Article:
I read recently that some investors in a bankrupted real estate company called LandSource Communities Development are suing for fraud.

I know, I know, doesn't mean much to you at first glance.

But in a funny "hmmm...," rather than a funny "ha ha," kind of way, this all comes back to the Kern River.

It also serves as a cautionary tale of the bad things that can befall us all when we let our precious water slip away.

OK, follow along.

LandSource, controlled by LNR Property Corp. and homebuilder Lennar Corp., had one big fat asset, the 12,000-acre Newhall Ranch tract just north of Los Angeles on which close to 21,000 homes are planned.

Around 2006, a number of entities bought in to LandSource, including CalPERS, California's largest public employee pension group, which jumped in to the tune of nearly $1 billion.

The idea was they'd slap up a sprawling mega development, people would buy the overpriced homes and everyone would walk away fat and happy.

Why they couldn't read the handwriting on the wall in 2006 is a mystery, but there you have it.

The real estate market went bust, LandSource filed for bankruptcy in 2008 and CalPERS lost every penny of that investment. CalPERS isn't part of the fraud lawsuit, by the way.

Now, of course, CalPERS is leaning on municipalities to increase their annual payments to the pension system to make up for losses incurred from both the stock and real estate markets. (The Sacramento Bee reported CalPERS lost $11 billion in its real estate portfolio in the 12 months ending April 30. Wow.)

So, Bakersfield, already strapped for cash from lower sales taxes and state funding cuts, is faced with higher pension payments to CalPERS even as it has to cut employees and scrap much needed public services.

But it might not have happened, or at least not been so bad, if Jim Nickel hadn't been able to sell 1,600 acre feet a year of Kern River water in a 30-plus-year contract to Newhall Ranch developers.

No secure water supply, no development. No development, no investment opportunity. No crummy investment, no $1 billion loss. No loss, less need for CalPERS to lean on Bakersfield.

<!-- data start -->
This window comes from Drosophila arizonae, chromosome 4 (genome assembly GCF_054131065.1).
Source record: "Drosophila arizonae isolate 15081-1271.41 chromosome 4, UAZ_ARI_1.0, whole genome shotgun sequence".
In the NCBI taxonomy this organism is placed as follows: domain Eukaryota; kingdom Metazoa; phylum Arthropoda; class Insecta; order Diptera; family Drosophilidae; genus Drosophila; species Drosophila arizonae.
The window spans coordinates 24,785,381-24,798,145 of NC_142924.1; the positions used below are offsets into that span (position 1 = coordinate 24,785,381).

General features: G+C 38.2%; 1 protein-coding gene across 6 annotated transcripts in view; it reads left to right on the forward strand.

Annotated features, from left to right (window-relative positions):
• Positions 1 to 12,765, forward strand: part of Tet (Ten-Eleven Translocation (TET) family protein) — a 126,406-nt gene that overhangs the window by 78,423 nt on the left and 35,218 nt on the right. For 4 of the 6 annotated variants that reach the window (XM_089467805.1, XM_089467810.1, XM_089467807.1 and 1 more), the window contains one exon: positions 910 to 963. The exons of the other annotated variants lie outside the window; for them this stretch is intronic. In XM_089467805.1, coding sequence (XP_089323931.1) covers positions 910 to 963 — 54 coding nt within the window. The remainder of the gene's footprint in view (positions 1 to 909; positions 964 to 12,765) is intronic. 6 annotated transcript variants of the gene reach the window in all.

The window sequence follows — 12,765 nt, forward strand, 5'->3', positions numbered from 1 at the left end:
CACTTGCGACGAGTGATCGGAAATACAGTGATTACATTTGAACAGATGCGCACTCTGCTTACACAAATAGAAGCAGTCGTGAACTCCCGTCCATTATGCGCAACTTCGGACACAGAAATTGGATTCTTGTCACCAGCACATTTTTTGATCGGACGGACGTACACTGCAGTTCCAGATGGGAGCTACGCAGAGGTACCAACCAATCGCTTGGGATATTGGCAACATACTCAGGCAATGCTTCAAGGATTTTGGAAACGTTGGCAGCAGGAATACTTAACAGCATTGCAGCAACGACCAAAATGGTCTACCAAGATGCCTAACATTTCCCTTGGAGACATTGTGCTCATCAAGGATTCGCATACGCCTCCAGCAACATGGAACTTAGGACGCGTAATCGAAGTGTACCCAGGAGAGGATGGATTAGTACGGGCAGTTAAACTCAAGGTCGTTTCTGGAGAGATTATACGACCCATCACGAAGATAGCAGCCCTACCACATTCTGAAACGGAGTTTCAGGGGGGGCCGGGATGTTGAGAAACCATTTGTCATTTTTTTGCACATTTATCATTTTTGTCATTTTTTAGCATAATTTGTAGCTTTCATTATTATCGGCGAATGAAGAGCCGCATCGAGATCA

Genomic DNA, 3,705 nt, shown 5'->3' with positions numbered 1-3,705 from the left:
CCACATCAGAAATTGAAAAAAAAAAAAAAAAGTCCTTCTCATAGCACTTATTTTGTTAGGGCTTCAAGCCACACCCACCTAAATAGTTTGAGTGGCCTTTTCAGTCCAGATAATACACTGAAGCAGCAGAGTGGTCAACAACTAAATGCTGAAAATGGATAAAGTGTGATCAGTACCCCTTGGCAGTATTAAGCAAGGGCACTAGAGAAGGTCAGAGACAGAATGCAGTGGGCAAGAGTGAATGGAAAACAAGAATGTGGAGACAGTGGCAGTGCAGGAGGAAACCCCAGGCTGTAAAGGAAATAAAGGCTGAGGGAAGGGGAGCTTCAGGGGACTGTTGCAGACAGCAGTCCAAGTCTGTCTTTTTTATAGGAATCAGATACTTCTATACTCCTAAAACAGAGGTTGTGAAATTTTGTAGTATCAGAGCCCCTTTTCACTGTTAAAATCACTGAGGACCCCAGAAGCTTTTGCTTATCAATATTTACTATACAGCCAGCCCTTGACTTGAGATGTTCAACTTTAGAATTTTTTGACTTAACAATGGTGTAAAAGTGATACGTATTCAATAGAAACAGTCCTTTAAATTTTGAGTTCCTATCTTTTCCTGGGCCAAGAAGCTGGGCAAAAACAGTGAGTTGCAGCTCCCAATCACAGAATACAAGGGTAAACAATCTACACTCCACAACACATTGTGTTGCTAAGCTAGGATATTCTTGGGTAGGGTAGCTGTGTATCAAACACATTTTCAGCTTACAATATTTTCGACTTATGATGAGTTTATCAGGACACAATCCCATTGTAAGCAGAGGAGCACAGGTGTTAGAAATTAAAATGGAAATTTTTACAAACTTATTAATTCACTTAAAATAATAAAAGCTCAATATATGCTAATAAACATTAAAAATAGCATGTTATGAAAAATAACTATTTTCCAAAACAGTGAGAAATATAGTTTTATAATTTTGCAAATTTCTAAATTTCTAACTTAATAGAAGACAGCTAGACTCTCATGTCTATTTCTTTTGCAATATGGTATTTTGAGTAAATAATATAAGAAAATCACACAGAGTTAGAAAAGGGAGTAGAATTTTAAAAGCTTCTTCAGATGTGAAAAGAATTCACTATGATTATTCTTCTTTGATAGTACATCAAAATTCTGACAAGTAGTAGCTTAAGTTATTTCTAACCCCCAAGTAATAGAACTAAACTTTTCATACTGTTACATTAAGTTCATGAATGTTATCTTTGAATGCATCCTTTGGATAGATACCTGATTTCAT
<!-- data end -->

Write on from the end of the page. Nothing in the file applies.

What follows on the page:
And here's the real rub.

Nickel was only able to sell that Kern River water after the Kern County Water Agency used $10 million of taxpayer money via a state bond to do an elaborate water-rights deal with the Nickel family.

The agency bought the Nickels' so-called "Hacienda" right, which is high flow Kern River water that only comes along every four or five years. It's estimated to average 50,000 acre feet a year. Most years it's zero acre feet.

The agency gave Nickel the $10 million in taxpayer money and got 40,000 acre feet a year of high flow water, whenever that occurs.

The agency also promised to deliver 10,000 acre feet a year to Nickel every single year no matter what, plus it agreed to use its access to canals and facilities through the State Water Project to move that water around for the Nickels to anywhere they wanted to sell it.

In exchange, the agency gets 10 percent of every sale. So far, that's added up to $3.2 million for the agency and $30 million for the Nickel family since the deal was inked in 2001.

The agency did get two years of high flow water between then and now, which it mostly tucked away in water banks for future use by farmers and for exchanges with Southern California users.

Nickel had a steady supply of water that quickly attracted buyers including Newhall, which has been banking that 1,600 acre feet a year as the developers' fortunes have been in flux.

And just last year, Nickel sold 8,393 acre feet to DMB Associates, which hopes to use part of it to develop 12,000 homes on 1,400 acres of sensitive salt marshes near Redwood City.

So, we taxpayers spent a fortune for Kern River water we don't have the use of, that funded a deal to make one family very rich and trigger sprawl that blew a hole in the finances of a pension system that we're now being tapped to fill.

Like I said, funny "hmmm ..." Definitely not funny "ha ha."

Opinions expressed in this column are those of Lois Henry, not The Bakersfield Californian. Her column appears Wednesdays and Sundays. Comment at people.bakersfield.com/home/Blog/noholdsbarred, call her at 395-7373 or e-mail lhenry@bakersfield.com